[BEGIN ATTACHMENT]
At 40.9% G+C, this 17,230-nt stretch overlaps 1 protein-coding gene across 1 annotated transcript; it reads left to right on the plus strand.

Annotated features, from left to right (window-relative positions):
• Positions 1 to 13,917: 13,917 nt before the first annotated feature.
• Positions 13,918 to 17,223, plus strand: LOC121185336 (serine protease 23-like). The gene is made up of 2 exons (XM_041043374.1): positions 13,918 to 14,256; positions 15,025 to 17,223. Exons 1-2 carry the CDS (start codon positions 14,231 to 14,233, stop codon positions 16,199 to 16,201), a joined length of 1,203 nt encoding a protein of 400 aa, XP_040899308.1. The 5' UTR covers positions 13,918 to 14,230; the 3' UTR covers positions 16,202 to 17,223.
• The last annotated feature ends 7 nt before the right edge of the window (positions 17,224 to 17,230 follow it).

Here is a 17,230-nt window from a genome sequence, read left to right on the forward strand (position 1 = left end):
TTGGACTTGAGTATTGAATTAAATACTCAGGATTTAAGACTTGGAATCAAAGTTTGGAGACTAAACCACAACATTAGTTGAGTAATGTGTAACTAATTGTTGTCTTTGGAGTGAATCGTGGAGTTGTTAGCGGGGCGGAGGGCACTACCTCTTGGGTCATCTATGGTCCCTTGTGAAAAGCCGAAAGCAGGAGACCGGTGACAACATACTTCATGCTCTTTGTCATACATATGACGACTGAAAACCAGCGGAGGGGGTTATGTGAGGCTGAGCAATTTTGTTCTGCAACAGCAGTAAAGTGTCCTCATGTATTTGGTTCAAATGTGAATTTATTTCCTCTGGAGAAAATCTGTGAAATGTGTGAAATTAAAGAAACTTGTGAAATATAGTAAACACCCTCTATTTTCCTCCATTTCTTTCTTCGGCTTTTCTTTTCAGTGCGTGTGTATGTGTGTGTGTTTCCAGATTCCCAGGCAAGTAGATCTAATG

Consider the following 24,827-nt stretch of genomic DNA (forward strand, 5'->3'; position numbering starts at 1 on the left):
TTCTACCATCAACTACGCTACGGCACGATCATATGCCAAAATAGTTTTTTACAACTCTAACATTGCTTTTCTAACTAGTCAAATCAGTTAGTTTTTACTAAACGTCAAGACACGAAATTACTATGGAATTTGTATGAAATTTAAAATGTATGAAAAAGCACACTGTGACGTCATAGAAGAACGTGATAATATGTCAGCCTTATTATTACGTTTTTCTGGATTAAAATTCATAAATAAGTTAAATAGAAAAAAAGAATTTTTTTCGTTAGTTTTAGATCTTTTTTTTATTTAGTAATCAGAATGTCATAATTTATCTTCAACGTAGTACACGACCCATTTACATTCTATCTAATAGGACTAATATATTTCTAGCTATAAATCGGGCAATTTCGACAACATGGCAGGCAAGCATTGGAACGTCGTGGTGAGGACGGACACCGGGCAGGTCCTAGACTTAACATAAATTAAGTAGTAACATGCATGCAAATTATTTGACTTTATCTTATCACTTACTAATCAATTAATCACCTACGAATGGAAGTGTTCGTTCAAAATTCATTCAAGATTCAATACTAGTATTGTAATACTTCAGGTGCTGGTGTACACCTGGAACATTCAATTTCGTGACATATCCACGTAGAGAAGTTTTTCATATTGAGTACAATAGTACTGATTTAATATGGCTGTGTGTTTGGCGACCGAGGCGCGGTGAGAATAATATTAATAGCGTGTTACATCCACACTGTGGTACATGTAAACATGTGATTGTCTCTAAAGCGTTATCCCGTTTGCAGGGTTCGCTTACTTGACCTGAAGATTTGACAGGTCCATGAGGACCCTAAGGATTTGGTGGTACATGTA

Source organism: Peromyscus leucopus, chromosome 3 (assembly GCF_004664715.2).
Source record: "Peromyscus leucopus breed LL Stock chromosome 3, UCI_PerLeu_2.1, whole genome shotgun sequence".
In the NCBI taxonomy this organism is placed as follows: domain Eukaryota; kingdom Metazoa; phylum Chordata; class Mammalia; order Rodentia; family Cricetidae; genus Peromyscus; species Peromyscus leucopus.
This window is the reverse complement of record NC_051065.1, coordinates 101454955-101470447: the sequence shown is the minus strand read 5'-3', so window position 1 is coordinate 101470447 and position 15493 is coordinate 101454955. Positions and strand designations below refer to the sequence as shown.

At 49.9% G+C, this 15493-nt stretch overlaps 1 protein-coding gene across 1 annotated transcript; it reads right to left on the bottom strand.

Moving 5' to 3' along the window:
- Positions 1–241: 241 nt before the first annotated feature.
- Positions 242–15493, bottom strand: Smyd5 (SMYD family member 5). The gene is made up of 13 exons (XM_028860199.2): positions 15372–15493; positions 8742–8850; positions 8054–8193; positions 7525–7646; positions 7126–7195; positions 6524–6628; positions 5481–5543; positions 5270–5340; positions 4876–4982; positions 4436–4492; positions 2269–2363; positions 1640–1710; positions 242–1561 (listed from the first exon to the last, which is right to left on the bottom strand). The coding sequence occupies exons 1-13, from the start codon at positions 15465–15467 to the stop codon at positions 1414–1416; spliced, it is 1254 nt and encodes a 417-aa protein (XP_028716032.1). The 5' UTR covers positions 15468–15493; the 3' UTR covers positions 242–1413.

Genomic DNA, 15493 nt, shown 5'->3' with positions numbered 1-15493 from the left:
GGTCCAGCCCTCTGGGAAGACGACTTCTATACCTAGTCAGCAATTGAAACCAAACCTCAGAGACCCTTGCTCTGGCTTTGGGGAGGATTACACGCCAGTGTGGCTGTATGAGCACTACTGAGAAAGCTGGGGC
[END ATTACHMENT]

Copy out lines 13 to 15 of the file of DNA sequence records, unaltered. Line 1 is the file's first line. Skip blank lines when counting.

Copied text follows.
This window is the reverse complement of record NC_051065.1, coordinates 101454955-101470447: the sequence shown is the minus strand read 5'-3', so window position 1 is coordinate 101470447 and position 15493 is coordinate 101454955. Positions and strand designations below refer to the sequence as shown.

At 49.9% G+C, this 15493-nt stretch overlaps 1 protein-coding gene across 1 annotated transcript; it reads right to left on the bottom strand.

Moving 5' to 3' along the window: